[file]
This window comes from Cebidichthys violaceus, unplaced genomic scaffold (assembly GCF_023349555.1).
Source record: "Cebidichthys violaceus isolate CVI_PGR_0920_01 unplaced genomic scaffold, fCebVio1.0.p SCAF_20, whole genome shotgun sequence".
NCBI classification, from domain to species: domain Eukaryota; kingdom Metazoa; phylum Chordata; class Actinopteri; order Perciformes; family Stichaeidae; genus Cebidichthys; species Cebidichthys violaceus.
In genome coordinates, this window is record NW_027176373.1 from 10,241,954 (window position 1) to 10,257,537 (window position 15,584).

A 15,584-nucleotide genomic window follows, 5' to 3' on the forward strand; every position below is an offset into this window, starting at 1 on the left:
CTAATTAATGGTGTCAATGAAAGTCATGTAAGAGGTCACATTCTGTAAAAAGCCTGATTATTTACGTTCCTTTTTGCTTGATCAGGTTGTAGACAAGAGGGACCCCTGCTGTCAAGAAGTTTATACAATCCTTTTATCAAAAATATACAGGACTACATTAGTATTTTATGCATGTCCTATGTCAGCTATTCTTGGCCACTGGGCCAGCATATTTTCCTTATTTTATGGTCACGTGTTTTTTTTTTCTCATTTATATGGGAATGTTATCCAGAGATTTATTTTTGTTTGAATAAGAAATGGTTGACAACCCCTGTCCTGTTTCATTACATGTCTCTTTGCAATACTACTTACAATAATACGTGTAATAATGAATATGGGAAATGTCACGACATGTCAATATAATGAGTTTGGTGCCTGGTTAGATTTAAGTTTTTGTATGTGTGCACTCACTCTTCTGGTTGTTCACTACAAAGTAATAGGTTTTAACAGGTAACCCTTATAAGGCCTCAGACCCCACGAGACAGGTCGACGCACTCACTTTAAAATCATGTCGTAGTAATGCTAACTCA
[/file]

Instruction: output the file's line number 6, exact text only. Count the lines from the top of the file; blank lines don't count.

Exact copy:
CTAATTAATGGTGTCAATGAAAGTCATGTAAGAGGTCACATTCTGTAAAAAGCCTGATTATTTACGTTCCTTTTTGCTTGATCAGGTTGTAGACAAGAGGGACCCCTGCTGTCAAGAAGTTTATACAATCCTTTTATCAAAAATATACAGGACTACATTAGTATTTTATGCATGTCCTATGTCAGCTATTCTTGGCCACTGGGCCAGCATATTTTCCTTATTTTATGGTCACGTGTTTTTTTTTTCTCATTTATATGGGAATGTTATCCAGAGATTTATTTTTGTTTGAATAAGAAATGGTTGACAACCCCTGTCCTGTTTCATTACATGTCTCTTTGCAATACTACTTACAATAATACGTGTAATAATGAATATGGGAAATGTCACGACATGTCAATATAATGAGTTTGGTGCCTGGTTAGATTTAAGTTTTTGTATGTGTGCACTCACTCTTCTGGTTGTTCACTACAAAGTAATAGGTTTTAACAGGTAACCCTTATAAGGCCTCAGACCCCACGAGACAGGTCGACGCACTCACTTTAAAATCATGTCGTAGTAATGCTAACTCA